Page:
The Chinese may outsmart the West with its illusionary Communist administration, but it is taking very strong steps to outdo America as the most powerful nation. For many years Americans have been proud of their nation and the steps taken by it to bring to Americans the ‘better life’, however times seemed to have changed. The American nation is now openly warning other nations of its interest to take over the oil markets, etc. There is enough turmoil and disruption of peace, the people are worried and have started to judge the decisions of the great nation.

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An ambassador and trained facilitator under Eco Femme (a social enterprise working towards menstrual health in south India), Sanjina is also an active member of the MHM Collective- India and Menstrual Health Alliance- India. She has conducted Menstrual Health sessions in multiple government schools adopted by Rotary District 3240 as part of their WinS project in rural Bengal. She has also delivered training of trainers on SRHR, gender, sexuality and Menstruation for Tomorrow’s Foundation, Vikramshila Education Resource Society, Nirdhan trust and Micro Finance, Tollygunj Women In Need, Paint It Red in Kolkata.

Now as an MH Fellow with YKA, she’s expanding her impressive scope of work further by launching a campaign to facilitate the process of ensuring better menstrual health and SRH services for women residing in correctional homes in West Bengal. The campaign will entail an independent study to take stalk of the present conditions of MHM in correctional homes across the state and use its findings to build public support and political will to take the necessary action.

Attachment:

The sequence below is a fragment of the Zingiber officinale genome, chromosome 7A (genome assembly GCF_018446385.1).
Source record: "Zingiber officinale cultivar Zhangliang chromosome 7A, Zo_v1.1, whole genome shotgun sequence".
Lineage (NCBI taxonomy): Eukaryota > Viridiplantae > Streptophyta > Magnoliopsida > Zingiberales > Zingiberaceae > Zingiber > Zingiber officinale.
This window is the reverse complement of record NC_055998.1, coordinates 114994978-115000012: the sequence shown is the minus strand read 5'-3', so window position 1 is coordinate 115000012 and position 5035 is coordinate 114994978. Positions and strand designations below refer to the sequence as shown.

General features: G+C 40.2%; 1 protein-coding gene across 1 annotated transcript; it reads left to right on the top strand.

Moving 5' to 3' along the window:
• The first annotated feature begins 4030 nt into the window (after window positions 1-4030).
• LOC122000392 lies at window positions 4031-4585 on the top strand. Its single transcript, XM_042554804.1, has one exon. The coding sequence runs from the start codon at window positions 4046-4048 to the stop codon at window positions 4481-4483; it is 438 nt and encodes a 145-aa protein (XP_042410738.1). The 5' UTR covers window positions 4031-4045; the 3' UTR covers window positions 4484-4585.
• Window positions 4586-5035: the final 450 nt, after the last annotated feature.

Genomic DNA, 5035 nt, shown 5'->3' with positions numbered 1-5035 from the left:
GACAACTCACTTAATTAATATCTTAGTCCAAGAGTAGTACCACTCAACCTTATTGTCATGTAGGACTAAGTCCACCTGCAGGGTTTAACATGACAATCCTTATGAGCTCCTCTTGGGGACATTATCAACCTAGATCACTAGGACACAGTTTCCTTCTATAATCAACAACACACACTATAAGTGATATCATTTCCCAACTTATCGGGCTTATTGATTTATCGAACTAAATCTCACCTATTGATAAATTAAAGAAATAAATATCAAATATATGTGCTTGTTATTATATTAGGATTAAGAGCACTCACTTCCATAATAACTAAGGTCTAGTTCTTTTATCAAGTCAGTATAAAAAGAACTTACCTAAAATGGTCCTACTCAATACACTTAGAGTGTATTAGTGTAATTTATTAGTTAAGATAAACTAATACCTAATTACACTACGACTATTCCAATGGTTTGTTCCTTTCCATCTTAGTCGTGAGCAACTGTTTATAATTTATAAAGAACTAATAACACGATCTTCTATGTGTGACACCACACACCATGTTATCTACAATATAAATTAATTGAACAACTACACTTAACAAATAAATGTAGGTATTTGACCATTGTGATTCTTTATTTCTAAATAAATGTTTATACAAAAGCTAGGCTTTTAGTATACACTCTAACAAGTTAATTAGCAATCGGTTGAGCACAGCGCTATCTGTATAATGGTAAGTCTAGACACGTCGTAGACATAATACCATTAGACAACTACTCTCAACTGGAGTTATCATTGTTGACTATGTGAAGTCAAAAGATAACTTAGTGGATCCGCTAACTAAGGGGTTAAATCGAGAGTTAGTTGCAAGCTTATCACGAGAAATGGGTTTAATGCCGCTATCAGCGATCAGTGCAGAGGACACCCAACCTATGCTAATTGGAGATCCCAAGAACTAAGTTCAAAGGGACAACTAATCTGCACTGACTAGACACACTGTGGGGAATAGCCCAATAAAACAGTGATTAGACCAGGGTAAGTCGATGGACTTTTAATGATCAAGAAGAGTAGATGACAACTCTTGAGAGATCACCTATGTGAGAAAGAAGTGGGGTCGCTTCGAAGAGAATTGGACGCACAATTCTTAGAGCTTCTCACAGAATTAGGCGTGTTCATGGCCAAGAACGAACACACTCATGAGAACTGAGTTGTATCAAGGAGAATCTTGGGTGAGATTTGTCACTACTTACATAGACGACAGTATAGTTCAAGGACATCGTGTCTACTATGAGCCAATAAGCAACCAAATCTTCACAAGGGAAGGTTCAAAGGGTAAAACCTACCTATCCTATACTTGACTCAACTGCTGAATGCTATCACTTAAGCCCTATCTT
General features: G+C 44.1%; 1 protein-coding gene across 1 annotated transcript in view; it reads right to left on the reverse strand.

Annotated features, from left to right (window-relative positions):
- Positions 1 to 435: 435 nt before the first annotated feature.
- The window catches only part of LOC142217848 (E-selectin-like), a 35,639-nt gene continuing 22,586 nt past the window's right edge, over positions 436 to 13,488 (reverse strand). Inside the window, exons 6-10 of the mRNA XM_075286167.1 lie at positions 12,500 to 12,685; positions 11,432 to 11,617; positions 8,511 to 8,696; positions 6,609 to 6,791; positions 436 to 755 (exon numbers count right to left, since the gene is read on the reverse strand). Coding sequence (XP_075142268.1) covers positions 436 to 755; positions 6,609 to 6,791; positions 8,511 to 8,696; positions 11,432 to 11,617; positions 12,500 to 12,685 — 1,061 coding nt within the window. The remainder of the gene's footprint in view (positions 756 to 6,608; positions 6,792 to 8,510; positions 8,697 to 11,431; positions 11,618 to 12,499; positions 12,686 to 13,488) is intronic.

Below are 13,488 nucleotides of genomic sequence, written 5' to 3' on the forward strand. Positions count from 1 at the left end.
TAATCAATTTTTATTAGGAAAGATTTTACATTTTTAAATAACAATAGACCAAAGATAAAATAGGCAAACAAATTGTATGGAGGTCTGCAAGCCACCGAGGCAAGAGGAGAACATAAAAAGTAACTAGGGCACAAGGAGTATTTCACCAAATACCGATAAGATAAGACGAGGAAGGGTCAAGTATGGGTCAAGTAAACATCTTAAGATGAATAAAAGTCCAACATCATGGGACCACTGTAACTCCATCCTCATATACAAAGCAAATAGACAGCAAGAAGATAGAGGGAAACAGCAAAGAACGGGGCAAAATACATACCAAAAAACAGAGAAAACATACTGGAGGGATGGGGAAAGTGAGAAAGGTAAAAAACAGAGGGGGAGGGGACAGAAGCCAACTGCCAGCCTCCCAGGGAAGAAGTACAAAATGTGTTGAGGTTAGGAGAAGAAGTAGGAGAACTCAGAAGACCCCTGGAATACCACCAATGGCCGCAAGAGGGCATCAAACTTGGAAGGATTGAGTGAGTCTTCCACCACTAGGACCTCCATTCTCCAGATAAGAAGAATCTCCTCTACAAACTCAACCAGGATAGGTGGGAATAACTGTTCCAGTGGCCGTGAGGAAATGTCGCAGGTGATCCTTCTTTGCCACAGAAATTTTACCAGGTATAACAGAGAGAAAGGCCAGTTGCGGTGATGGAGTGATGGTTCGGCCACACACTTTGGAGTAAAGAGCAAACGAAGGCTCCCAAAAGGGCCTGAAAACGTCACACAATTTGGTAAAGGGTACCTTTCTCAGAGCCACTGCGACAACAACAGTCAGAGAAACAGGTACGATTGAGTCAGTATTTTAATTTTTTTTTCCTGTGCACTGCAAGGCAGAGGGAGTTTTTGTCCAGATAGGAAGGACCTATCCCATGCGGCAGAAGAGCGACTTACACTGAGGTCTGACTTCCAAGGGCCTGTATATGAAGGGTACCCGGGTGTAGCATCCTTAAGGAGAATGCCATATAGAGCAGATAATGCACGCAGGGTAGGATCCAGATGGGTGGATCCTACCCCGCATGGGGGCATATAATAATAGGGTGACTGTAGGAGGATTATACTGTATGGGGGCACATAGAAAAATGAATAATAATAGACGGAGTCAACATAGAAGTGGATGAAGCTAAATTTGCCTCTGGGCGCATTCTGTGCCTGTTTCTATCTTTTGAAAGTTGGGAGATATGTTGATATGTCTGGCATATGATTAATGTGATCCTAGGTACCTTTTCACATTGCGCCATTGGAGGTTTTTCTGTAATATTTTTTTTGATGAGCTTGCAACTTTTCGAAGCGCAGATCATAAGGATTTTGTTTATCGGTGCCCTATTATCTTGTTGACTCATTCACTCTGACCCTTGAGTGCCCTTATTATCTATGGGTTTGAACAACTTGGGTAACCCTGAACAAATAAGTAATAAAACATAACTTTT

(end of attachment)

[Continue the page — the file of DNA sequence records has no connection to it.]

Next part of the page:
Saurabh has been associated with YKA as a user and has consistently been writing on the issue MHM and its intersectionality with other issues in the society. Now as an MHM Fellow with YKA, he’s launched the Right to Period campaign, which aims to ensure proper execution of MHM guidelines in Delhi’s schools.

The long-term aim of the campaign is to develop an open culture where menstruation is not treated as a taboo. The campaign also seeks to hold the schools accountable for their responsibilities as an important component in the implementation of MHM policies by making adequate sanitation infrastructure and knowledge of MHM available in school premises.

Read more about his campaign.

Harshita is a psychologist and works to support people with mental health issues, particularly adolescents who are survivors of violence. Associated with the Azadi Foundation in UP, Harshita became an MHM Fellow with YKA, with the aim of promoting better menstrual health.

Her campaign #MeriMarzi aims to promote menstrual health and wellness, hygiene and facilities for female sex workers in UP. She says, “Knowledge about natural body processes is a very basic human right. And for individuals whose occupation is providing sexual services, it becomes even more important.”

Meri Marzi aims to ensure sensitised, non-discriminatory health workers for the needs of female sex workers in the Suraksha Clinics under the UPSACS (Uttar Pradesh State AIDS Control Society) program by creating more dialogues and garnering public support for the cause of sex workers’ menstrual rights. The campaign will also ensure interventions with sex workers to clear misconceptions around overall hygiene management to ensure that results flow both ways.